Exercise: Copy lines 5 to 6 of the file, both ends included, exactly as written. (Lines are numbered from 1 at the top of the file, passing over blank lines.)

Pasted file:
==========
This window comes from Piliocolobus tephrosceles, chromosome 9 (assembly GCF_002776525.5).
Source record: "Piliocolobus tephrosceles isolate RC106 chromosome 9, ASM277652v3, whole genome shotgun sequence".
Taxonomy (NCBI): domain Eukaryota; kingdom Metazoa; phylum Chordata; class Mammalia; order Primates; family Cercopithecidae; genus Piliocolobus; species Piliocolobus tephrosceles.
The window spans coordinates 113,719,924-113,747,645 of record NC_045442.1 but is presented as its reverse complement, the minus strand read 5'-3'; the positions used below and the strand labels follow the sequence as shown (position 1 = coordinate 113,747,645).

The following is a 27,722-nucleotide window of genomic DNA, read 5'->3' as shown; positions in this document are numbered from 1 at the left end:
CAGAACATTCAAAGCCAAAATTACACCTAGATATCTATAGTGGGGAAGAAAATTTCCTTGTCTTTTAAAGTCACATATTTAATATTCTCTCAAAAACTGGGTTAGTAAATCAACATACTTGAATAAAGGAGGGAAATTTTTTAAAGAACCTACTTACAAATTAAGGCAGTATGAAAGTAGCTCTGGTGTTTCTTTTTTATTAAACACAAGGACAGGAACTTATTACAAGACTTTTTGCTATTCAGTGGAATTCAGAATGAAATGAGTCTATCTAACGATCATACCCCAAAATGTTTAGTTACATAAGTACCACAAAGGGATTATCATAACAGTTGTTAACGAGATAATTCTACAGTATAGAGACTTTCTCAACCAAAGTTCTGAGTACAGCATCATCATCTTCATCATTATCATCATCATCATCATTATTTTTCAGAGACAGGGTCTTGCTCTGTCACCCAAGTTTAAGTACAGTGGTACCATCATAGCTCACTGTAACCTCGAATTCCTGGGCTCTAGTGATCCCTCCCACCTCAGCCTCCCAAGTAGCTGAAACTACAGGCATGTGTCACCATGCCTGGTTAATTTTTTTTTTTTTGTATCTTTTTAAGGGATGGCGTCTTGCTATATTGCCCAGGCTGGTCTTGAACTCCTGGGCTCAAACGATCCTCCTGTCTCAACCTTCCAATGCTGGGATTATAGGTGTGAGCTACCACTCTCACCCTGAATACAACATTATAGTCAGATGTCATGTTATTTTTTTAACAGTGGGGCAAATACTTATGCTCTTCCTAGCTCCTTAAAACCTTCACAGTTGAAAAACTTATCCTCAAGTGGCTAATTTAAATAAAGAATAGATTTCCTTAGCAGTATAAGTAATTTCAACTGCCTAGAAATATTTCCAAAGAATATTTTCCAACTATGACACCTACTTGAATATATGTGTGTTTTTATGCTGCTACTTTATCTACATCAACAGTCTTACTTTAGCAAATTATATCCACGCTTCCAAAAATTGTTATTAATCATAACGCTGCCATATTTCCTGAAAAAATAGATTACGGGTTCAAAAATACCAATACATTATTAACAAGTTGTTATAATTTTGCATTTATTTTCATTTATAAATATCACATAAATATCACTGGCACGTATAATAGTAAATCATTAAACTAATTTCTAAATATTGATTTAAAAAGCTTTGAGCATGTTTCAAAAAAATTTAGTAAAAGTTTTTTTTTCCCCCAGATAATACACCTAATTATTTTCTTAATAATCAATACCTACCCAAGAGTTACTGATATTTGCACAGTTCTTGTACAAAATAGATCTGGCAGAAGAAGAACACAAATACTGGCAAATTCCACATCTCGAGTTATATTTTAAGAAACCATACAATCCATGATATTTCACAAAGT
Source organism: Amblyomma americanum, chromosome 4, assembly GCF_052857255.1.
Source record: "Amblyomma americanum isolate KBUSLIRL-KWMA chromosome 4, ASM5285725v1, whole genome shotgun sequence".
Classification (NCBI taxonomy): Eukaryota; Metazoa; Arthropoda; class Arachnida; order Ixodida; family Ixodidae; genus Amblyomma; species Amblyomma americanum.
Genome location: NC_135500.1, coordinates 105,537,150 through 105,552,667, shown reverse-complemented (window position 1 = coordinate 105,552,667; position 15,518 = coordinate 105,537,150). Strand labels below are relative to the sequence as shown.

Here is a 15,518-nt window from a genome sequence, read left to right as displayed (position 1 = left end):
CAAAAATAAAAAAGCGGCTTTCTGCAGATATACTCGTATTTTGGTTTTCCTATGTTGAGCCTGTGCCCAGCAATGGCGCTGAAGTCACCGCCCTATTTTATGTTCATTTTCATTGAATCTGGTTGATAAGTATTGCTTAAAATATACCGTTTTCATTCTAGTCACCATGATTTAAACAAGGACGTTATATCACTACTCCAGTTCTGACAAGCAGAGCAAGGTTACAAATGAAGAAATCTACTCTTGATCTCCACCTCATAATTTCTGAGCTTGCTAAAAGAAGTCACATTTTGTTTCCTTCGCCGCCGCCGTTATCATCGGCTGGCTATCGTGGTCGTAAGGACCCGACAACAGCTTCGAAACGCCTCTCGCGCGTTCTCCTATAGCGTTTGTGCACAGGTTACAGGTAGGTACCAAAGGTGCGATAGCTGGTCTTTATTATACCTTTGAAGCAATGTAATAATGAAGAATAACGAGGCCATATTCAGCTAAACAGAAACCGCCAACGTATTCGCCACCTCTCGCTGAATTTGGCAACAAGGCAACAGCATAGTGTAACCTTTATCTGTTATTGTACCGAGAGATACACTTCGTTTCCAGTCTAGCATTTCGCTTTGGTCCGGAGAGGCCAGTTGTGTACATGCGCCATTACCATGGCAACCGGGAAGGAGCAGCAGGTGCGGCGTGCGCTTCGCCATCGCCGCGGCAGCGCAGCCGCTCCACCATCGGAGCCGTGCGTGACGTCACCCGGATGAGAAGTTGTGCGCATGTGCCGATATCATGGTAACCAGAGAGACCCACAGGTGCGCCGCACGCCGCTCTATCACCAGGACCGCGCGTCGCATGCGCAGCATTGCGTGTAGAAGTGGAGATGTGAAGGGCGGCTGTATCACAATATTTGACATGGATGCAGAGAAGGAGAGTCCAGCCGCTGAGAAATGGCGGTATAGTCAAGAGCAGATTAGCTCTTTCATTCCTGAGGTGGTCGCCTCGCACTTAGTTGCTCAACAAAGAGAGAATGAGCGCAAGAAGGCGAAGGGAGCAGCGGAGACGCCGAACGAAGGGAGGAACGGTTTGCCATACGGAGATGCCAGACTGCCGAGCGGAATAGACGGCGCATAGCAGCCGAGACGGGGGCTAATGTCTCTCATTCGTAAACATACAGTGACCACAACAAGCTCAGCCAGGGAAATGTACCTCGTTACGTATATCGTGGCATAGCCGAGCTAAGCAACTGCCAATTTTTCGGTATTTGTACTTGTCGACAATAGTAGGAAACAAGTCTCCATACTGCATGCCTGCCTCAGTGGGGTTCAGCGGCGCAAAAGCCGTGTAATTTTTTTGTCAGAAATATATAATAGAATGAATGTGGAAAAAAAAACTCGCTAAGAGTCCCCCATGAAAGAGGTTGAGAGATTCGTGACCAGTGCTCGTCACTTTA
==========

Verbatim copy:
The following is a 27,722-nucleotide window of genomic DNA, read 5'->3' as shown; positions in this document are numbered from 1 at the left end:
CAGAACATTCAAAGCCAAAATTACACCTAGATATCTATAGTGGGGAAGAAAATTTCCTTGTCTTTTAAAGTCACATATTTAATATTCTCTCAAAAACTGGGTTAGTAAATCAACATACTTGAATAAAGGAGGGAAATTTTTTAAAGAACCTACTTACAAATTAAGGCAGTATGAAAGTAGCTCTGGTGTTTCTTTTTTATTAAACACAAGGACAGGAACTTATTACAAGACTTTTTGCTATTCAGTGGAATTCAGAATGAAATGAGTCTATCTAACGATCATACCCCAAAATGTTTAGTTACATAAGTACCACAAAGGGATTATCATAACAGTTGTTAACGAGATAATTCTACAGTATAGAGACTTTCTCAACCAAAGTTCTGAGTACAGCATCATCATCTTCATCATTATCATCATCATCATCATTATTTTTCAGAGACAGGGTCTTGCTCTGTCACCCAAGTTTAAGTACAGTGGTACCATCATAGCTCACTGTAACCTCGAATTCCTGGGCTCTAGTGATCCCTCCCACCTCAGCCTCCCAAGTAGCTGAAACTACAGGCATGTGTCACCATGCCTGGTTAATTTTTTTTTTTTTGTATCTTTTTAAGGGATGGCGTCTTGCTATATTGCCCAGGCTGGTCTTGAACTCCTGGGCTCAAACGATCCTCCTGTCTCAACCTTCCAATGCTGGGATTATAGGTGTGAGCTACCACTCTCACCCTGAATACAACATTATAGTCAGATGTCATGTTATTTTTTTAACAGTGGGGCAAATACTTATGCTCTTCCTAGCTCCTTAAAACCTTCACAGTTGAAAAACTTATCCTCAAGTGGCTAATTTAAATAAAGAATAGATTTCCTTAGCAGTATAAGTAATTTCAACTGCCTAGAAATATTTCCAAAGAATATTTTCCAACTATGACACCTACTTGAATATATGTGTGTTTTTATGCTGCTACTTTATCTACATCAACAGTCTTACTTTAGCAAATTATATCCACGCTTCCAAAAATTGTTATTAATCATAACGCTGCCATATTTCCTGAAAAAATAGATTACGGGTTCAAAAATACCAATACATTATTAACAAGTTGTTATAATTTTGCATTTATTTTCATTTATAAATATCACATAAATATCACTGGCACGTATAATAGTAAATCATTAAACTAATTTCTAAATATTGATTTAAAAAGCTTTGAGCATGTTTCAAAAAAATTTAGTAAAAGTTTTTTTTTCCCCCAGATAATACACCTAATTATTTTCTTAATAATCAATACCTACCCAAGAGTTACTGATATTTGCACAGTTCTTGTACAAAATAGATCTGGCAGAAGAAGAACACAAATACTGGCAAATTCCACATCTCGAGTTATATTTTAAGAAACCATACAATCCATGATATTTCACAAAGT